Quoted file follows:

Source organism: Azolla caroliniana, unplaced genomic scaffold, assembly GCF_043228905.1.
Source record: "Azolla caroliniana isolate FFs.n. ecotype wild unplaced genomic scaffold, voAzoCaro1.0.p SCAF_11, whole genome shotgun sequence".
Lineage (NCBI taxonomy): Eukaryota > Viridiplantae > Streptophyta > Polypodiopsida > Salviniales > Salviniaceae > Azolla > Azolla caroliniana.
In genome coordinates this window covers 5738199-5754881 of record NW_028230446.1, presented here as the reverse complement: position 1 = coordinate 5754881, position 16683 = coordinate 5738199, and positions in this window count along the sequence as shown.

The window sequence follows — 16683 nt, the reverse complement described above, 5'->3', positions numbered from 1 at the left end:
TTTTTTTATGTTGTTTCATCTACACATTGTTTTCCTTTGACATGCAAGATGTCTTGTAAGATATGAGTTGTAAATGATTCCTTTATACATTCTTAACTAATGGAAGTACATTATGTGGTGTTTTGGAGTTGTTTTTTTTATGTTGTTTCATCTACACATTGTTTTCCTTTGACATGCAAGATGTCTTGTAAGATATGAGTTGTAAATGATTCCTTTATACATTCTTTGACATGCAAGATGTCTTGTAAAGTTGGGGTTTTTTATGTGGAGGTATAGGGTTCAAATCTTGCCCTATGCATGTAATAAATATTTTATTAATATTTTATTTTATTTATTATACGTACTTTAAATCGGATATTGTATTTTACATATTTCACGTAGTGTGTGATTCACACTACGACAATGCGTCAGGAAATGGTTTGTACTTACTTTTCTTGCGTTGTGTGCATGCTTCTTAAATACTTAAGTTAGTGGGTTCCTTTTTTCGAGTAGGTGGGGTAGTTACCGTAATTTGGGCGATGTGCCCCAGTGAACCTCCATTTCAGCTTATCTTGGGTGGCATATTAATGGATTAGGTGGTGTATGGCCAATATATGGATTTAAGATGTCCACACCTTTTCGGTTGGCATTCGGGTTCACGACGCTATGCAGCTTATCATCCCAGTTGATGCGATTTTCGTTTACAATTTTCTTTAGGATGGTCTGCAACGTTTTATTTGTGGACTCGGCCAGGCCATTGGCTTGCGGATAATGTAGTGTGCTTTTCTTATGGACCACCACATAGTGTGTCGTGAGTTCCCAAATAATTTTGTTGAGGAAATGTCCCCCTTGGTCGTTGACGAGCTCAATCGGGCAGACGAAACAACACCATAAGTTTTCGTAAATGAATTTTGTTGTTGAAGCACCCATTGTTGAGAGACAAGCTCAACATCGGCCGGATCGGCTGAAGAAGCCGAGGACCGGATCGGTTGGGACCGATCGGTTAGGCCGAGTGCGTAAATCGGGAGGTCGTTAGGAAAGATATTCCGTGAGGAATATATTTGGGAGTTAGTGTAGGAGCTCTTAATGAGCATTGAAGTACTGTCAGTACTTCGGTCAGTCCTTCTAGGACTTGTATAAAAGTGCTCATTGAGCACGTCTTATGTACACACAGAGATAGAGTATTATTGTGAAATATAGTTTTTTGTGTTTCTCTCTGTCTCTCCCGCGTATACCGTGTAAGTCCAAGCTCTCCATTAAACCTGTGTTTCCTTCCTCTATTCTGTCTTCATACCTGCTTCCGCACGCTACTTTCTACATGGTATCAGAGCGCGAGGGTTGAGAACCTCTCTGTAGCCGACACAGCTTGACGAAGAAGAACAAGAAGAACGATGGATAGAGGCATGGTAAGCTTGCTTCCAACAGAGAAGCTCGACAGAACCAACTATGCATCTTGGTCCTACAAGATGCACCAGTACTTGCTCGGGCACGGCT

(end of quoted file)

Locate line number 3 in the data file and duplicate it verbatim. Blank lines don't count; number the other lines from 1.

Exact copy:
Lineage (NCBI taxonomy): Eukaryota > Viridiplantae > Streptophyta > Polypodiopsida > Salviniales > Salviniaceae > Azolla > Azolla caroliniana.